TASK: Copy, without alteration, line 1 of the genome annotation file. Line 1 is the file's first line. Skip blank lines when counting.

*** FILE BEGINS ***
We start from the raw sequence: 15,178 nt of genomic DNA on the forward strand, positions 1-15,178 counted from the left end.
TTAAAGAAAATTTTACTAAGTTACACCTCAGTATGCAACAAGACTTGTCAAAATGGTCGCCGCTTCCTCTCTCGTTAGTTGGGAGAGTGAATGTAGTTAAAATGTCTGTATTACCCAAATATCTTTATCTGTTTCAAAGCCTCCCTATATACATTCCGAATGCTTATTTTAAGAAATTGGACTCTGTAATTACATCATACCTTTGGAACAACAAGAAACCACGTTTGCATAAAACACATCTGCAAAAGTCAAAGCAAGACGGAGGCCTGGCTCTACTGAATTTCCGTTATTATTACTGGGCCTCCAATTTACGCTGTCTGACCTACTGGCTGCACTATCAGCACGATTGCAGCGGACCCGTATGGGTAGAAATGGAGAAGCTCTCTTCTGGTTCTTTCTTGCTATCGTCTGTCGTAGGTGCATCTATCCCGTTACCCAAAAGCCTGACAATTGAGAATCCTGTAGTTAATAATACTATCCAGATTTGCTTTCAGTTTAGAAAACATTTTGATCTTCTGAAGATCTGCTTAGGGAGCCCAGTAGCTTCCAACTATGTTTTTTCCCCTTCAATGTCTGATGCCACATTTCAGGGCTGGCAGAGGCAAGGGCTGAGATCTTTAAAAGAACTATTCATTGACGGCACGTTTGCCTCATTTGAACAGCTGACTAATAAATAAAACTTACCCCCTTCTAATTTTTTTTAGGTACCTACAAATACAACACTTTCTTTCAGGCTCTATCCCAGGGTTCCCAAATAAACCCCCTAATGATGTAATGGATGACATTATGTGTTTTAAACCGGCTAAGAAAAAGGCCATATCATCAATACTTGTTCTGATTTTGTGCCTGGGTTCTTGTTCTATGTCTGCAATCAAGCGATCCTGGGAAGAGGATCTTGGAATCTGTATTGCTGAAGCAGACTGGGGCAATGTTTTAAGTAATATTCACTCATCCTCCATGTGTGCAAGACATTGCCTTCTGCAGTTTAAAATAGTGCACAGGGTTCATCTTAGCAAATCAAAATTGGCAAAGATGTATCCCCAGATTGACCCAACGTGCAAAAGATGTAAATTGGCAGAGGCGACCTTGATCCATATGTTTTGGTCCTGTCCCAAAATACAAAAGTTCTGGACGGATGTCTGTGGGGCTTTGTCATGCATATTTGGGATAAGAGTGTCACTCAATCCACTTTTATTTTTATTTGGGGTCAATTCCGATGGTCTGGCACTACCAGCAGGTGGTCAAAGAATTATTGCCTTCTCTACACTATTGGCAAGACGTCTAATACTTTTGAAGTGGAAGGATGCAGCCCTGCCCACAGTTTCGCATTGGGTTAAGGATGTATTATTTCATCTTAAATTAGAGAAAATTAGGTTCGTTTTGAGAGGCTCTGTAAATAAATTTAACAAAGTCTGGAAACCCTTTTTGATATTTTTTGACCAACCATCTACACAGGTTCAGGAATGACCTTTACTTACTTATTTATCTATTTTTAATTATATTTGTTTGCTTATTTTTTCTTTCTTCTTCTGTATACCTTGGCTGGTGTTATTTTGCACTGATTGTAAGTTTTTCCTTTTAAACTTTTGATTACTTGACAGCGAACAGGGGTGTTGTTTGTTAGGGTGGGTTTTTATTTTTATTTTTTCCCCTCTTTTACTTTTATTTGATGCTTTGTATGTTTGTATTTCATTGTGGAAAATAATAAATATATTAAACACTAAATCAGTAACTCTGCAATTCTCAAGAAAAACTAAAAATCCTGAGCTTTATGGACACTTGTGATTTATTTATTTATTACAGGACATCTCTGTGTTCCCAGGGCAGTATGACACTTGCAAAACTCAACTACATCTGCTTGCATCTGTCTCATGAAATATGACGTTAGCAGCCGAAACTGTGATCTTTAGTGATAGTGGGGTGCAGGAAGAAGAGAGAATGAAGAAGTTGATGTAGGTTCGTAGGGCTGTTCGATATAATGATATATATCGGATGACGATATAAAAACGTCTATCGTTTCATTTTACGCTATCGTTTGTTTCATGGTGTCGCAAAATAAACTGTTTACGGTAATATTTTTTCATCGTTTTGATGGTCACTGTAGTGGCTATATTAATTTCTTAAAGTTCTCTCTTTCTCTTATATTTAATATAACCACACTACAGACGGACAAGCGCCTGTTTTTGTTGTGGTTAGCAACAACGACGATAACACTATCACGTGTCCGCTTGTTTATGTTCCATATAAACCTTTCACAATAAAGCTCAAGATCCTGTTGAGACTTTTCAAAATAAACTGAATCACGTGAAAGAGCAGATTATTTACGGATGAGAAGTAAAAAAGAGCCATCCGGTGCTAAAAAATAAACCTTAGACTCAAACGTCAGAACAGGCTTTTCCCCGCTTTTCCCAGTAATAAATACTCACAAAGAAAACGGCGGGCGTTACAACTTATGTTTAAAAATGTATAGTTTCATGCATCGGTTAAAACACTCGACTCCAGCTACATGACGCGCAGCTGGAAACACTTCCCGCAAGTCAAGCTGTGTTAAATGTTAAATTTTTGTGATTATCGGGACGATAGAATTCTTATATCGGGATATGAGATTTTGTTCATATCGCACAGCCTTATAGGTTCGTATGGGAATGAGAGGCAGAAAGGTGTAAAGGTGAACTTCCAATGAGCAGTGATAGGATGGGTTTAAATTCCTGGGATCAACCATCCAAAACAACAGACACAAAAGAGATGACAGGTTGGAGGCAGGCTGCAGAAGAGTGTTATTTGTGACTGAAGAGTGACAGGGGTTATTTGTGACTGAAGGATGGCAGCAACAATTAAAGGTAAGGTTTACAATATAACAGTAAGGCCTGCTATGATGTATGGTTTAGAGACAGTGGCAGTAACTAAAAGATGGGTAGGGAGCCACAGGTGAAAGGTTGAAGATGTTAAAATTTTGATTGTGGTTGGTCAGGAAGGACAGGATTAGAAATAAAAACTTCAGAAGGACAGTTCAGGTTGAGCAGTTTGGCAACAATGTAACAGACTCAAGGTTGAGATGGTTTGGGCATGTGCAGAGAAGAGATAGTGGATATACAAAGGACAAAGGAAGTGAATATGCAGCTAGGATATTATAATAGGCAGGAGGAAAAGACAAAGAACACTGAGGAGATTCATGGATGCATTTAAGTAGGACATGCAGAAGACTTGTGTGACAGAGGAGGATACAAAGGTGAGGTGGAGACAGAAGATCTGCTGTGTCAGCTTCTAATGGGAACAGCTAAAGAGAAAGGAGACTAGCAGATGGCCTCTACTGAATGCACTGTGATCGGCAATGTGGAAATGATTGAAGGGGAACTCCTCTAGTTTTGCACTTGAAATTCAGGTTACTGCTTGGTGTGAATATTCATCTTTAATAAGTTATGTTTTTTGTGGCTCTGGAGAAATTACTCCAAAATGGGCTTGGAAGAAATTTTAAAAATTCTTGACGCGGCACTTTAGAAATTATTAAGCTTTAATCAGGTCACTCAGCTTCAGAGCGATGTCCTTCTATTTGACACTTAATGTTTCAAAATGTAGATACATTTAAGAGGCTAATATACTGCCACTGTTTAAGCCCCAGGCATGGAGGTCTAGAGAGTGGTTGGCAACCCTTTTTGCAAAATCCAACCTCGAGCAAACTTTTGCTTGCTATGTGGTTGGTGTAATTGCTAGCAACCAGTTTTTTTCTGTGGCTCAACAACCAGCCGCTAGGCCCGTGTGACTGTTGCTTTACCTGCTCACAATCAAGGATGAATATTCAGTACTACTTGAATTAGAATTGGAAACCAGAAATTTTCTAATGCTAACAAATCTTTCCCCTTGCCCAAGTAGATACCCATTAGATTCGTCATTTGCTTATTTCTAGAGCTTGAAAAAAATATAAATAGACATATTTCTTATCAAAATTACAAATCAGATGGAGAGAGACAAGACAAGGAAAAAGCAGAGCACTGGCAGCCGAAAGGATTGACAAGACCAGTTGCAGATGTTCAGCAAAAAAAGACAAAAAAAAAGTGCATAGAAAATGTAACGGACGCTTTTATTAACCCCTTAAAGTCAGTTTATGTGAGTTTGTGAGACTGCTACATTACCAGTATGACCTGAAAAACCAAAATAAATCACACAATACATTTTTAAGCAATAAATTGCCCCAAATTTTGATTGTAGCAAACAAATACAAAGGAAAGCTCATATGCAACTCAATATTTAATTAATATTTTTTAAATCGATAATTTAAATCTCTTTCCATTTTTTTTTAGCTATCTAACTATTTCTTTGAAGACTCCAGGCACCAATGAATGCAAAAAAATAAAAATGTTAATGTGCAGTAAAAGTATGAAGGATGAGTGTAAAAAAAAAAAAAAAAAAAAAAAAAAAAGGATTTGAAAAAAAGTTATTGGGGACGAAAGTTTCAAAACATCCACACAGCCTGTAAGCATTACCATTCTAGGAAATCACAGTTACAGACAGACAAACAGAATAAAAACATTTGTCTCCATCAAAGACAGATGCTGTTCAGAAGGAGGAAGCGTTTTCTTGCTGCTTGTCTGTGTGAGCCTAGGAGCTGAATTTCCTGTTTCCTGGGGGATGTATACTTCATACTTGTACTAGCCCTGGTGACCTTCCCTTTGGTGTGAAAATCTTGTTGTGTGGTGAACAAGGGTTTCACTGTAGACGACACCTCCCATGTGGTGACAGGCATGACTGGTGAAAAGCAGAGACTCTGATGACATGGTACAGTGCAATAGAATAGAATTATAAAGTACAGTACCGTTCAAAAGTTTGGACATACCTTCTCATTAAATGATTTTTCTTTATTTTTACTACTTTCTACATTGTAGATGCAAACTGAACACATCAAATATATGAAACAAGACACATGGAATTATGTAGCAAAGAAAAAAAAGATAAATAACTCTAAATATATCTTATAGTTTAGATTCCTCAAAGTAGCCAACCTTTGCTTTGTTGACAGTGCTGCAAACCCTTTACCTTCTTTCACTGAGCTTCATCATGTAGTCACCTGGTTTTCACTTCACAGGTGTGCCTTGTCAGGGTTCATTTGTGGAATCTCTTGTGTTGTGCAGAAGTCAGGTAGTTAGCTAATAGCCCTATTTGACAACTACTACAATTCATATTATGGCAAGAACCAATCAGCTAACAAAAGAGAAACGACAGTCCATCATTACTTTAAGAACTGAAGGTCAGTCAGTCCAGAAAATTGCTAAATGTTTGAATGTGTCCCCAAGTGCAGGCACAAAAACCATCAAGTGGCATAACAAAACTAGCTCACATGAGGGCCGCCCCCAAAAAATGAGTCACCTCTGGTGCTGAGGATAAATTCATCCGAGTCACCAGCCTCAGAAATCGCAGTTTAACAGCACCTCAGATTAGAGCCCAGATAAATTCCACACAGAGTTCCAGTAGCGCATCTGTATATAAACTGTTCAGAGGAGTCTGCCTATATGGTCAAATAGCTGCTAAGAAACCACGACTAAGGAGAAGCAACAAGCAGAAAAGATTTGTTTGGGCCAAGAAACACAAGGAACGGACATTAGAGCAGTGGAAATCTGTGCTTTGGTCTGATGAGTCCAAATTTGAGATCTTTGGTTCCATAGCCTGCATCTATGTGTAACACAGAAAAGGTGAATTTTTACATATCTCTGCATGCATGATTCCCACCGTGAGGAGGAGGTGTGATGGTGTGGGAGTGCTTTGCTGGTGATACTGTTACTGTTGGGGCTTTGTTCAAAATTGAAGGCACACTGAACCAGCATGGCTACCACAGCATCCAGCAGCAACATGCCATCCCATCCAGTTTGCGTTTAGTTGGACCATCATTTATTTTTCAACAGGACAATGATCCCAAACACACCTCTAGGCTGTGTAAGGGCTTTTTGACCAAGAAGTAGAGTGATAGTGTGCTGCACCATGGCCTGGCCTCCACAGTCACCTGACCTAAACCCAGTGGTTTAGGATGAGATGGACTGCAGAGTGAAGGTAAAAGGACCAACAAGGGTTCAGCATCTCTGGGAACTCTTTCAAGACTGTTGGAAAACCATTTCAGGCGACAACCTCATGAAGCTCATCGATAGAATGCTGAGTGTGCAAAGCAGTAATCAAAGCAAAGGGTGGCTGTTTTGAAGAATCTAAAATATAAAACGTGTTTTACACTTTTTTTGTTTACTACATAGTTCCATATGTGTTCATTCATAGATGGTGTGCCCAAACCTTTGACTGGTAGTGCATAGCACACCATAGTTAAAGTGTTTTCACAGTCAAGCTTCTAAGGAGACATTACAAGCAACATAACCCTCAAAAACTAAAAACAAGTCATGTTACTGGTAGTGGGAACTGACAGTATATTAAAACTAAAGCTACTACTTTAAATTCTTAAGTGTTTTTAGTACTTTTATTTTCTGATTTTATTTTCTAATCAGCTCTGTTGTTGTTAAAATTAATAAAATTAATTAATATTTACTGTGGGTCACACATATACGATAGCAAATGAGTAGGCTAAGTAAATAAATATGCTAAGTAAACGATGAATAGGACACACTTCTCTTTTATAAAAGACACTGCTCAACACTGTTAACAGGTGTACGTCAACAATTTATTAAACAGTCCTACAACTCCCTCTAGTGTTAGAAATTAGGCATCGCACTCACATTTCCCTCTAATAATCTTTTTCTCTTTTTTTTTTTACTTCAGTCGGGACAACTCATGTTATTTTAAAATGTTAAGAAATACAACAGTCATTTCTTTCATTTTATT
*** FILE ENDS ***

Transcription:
We start from the raw sequence: 15,178 nt of genomic DNA on the forward strand, positions 1-15,178 counted from the left end.